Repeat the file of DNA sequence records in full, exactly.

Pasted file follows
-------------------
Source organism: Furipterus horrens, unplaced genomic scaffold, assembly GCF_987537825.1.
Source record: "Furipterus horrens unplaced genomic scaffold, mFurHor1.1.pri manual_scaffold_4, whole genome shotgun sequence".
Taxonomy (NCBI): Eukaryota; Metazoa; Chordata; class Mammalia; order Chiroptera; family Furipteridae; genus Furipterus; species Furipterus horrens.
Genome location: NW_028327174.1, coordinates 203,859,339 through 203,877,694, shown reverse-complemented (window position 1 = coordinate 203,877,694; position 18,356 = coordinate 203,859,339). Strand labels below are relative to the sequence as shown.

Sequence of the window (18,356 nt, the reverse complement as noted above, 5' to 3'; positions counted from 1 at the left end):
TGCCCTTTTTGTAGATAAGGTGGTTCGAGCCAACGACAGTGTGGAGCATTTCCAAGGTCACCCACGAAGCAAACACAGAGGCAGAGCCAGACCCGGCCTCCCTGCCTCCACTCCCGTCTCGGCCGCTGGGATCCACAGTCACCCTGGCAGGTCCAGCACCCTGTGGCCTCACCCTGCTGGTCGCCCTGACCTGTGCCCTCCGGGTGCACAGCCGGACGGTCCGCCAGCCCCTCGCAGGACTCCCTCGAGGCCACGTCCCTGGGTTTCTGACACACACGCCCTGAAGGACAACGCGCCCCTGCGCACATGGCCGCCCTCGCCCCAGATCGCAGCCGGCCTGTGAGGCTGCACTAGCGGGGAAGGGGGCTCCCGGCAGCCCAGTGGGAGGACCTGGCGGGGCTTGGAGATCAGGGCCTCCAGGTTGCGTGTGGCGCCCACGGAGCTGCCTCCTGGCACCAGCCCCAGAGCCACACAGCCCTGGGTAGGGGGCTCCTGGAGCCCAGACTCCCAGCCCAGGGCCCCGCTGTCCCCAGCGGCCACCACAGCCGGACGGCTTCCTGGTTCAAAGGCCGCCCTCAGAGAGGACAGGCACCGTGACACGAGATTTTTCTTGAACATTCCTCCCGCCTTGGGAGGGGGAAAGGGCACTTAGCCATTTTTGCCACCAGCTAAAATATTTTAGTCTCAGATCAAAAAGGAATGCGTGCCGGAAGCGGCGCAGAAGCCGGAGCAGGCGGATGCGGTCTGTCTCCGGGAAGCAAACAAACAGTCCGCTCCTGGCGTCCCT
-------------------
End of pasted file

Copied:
Source organism: Furipterus horrens, unplaced genomic scaffold, assembly GCF_987537825.1.
Source record: "Furipterus horrens unplaced genomic scaffold, mFurHor1.1.pri manual_scaffold_4, whole genome shotgun sequence".
Taxonomy (NCBI): Eukaryota; Metazoa; Chordata; class Mammalia; order Chiroptera; family Furipteridae; genus Furipterus; species Furipterus horrens.
Genome location: NW_028327174.1, coordinates 203,859,339 through 203,877,694, shown reverse-complemented (window position 1 = coordinate 203,877,694; position 18,356 = coordinate 203,859,339). Strand labels below are relative to the sequence as shown.

Sequence of the window (18,356 nt, the reverse complement as noted above, 5' to 3'; positions counted from 1 at the left end):
TGCCCTTTTTGTAGATAAGGTGGTTCGAGCCAACGACAGTGTGGAGCATTTCCAAGGTCACCCACGAAGCAAACACAGAGGCAGAGCCAGACCCGGCCTCCCTGCCTCCACTCCCGTCTCGGCCGCTGGGATCCACAGTCACCCTGGCAGGTCCAGCACCCTGTGGCCTCACCCTGCTGGTCGCCCTGACCTGTGCCCTCCGGGTGCACAGCCGGACGGTCCGCCAGCCCCTCGCAGGACTCCCTCGAGGCCACGTCCCTGGGTTTCTGACACACACGCCCTGAAGGACAACGCGCCCCTGCGCACATGGCCGCCCTCGCCCCAGATCGCAGCCGGCCTGTGAGGCTGCACTAGCGGGGAAGGGGGCTCCCGGCAGCCCAGTGGGAGGACCTGGCGGGGCTTGGAGATCAGGGCCTCCAGGTTGCGTGTGGCGCCCACGGAGCTGCCTCCTGGCACCAGCCCCAGAGCCACACAGCCCTGGGTAGGGGGCTCCTGGAGCCCAGACTCCCAGCCCAGGGCCCCGCTGTCCCCAGCGGCCACCACAGCCGGACGGCTTCCTGGTTCAAAGGCCGCCCTCAGAGAGGACAGGCACCGTGACACGAGATTTTTCTTGAACATTCCTCCCGCCTTGGGAGGGGGAAAGGGCACTTAGCCATTTTTGCCACCAGCTAAAATATTTTAGTCTCAGATCAAAAAGGAATGCGTGCCGGAAGCGGCGCAGAAGCCGGAGCAGGCGGATGCGGTCTGTCTCCGGGAAGCAAACAAACAGTCCGCTCCTGGCGTCCCT